You Made the Iraqis Their Scarves.
You Made the Iraqis Their Scarves For Doctor Pat McKay When limbs are lost who stops to think of clothing thrown away Who knows the shame of sheltered girls on sudden public display? And so within the non-combatants' ward they neither prayed nor shrank from pork but showed their skin with vacant-eyed sang-froid knowing that since the world had burned alive it didn't matter. You came out of the O.R. night after night and wrote your orders just as the men would do but then, instead of clumping off to bed or getting drunk on bootleg DVDs You'd find a place no one could observe bring out an ancient Singer sewing machine and squares of silk left over from a quilt the nurses made to celebrate our work And there each night like the breath of a word You'd sew, quietly sew as the ocean weaves a reef together after a storm binding polyps and tiny fish bringing grass back together with stone with overflowing largesse of patience because the vast inhuman cost of life exists to make things whole. The day you brought the scarves down they pressed your hands and those not maimed tied scarves around the heads of friends who couldn't move (silk to die for new to those dust-colored homes only the F- 18s had deemed worth bombing) Those who thought they could no longer weep wept to feel the touch of simple cloth And they were once again sacred women.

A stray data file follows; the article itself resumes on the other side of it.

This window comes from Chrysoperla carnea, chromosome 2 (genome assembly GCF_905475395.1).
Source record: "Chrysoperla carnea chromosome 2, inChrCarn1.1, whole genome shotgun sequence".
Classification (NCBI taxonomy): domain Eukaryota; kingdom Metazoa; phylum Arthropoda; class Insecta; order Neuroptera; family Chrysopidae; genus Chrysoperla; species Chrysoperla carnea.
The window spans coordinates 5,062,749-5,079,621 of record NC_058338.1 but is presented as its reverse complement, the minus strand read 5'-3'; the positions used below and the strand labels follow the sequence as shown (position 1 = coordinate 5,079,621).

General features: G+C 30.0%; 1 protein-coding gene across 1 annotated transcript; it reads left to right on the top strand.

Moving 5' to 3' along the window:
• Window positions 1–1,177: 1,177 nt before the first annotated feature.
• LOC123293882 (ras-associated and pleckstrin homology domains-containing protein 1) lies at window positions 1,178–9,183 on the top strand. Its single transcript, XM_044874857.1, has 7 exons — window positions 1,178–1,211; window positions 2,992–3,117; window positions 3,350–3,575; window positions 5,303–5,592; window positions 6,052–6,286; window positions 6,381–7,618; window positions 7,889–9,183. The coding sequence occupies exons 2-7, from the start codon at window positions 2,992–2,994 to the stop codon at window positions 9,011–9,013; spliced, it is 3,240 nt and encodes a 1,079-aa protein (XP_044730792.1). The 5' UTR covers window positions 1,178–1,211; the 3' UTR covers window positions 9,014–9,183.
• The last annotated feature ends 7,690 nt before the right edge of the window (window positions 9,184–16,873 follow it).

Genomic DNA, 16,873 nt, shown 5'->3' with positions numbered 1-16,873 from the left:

Frederick Foote is a physician who practices in Bethesda, Maryland. His work has appeared in Commonweal, JAMA, and other publications. His e-mail is fofoote@bethesda, med. navy. mil.
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|Date:||Feb 1, 2007|
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